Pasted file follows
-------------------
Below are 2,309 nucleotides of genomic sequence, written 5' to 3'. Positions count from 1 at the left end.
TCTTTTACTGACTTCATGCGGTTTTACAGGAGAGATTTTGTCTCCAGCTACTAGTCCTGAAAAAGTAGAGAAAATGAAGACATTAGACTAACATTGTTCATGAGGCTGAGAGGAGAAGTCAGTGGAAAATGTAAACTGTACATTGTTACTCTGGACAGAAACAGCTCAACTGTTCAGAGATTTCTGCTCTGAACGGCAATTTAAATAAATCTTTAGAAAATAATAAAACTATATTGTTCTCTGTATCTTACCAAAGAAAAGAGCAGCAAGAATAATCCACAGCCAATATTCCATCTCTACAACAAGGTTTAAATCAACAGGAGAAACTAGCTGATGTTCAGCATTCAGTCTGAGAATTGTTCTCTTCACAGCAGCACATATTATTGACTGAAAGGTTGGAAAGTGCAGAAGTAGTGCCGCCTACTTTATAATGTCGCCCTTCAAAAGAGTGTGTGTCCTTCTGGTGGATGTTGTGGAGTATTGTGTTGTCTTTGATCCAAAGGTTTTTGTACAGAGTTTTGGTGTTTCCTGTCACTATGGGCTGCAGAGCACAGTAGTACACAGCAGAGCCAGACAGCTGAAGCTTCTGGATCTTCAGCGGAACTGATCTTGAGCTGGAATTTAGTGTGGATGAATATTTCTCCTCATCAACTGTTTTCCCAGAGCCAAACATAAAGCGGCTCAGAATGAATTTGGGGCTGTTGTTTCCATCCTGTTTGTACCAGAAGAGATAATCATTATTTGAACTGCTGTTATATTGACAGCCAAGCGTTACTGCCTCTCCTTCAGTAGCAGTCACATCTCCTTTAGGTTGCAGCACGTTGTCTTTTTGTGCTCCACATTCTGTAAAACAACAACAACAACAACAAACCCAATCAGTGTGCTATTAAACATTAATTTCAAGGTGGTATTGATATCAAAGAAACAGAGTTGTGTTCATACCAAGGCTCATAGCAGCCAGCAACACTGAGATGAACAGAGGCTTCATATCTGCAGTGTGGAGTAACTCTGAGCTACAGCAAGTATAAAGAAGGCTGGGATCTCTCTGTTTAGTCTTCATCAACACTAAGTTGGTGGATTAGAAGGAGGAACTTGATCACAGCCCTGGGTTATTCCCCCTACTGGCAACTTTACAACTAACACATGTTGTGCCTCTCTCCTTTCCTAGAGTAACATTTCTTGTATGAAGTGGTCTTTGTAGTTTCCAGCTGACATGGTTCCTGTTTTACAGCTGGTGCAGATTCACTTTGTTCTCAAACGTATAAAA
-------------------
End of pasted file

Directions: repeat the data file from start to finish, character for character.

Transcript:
Below are 2,309 nucleotides of genomic sequence, written 5' to 3'. Positions count from 1 at the left end.
TCTTTTACTGACTTCATGCGGTTTTACAGGAGAGATTTTGTCTCCAGCTACTAGTCCTGAAAAAGTAGAGAAAATGAAGACATTAGACTAACATTGTTCATGAGGCTGAGAGGAGAAGTCAGTGGAAAATGTAAACTGTACATTGTTACTCTGGACAGAAACAGCTCAACTGTTCAGAGATTTCTGCTCTGAACGGCAATTTAAATAAATCTTTAGAAAATAATAAAACTATATTGTTCTCTGTATCTTACCAAAGAAAAGAGCAGCAAGAATAATCCACAGCCAATATTCCATCTCTACAACAAGGTTTAAATCAACAGGAGAAACTAGCTGATGTTCAGCATTCAGTCTGAGAATTGTTCTCTTCACAGCAGCACATATTATTGACTGAAAGGTTGGAAAGTGCAGAAGTAGTGCCGCCTACTTTATAATGTCGCCCTTCAAAAGAGTGTGTGTCCTTCTGGTGGATGTTGTGGAGTATTGTGTTGTCTTTGATCCAAAGGTTTTTGTACAGAGTTTTGGTGTTTCCTGTCACTATGGGCTGCAGAGCACAGTAGTACACAGCAGAGCCAGACAGCTGAAGCTTCTGGATCTTCAGCGGAACTGATCTTGAGCTGGAATTTAGTGTGGATGAATATTTCTCCTCATCAACTGTTTTCCCAGAGCCAAACATAAAGCGGCTCAGAATGAATTTGGGGCTGTTGTTTCCATCCTGTTTGTACCAGAAGAGATAATCATTATTTGAACTGCTGTTATATTGACAGCCAAGCGTTACTGCCTCTCCTTCAGTAGCAGTCACATCTCCTTTAGGTTGCAGCACGTTGTCTTTTTGTGCTCCACATTCTGTAAAACAACAACAACAACAACAAACCCAATCAGTGTGCTATTAAACATTAATTTCAAGGTGGTATTGATATCAAAGAAACAGAGTTGTGTTCATACCAAGGCTCATAGCAGCCAGCAACACTGAGATGAACAGAGGCTTCATATCTGCAGTGTGGAGTAACTCTGAGCTACAGCAAGTATAAAGAAGGCTGGGATCTCTCTGTTTAGTCTTCATCAACACTAAGTTGGTGGATTAGAAGGAGGAACTTGATCACAGCCCTGGGTTATTCCCCCTACTGGCAACTTTACAACTAACACATGTTGTGCCTCTCTCCTTTCCTAGAGTAACATTTCTTGTATGAAGTGGTCTTTGTAGTTTCCAGCTGACATGGTTCCTGTTTTACAGCTGGTGCAGATTCACTTTGTTCTCAAACGTATAAAA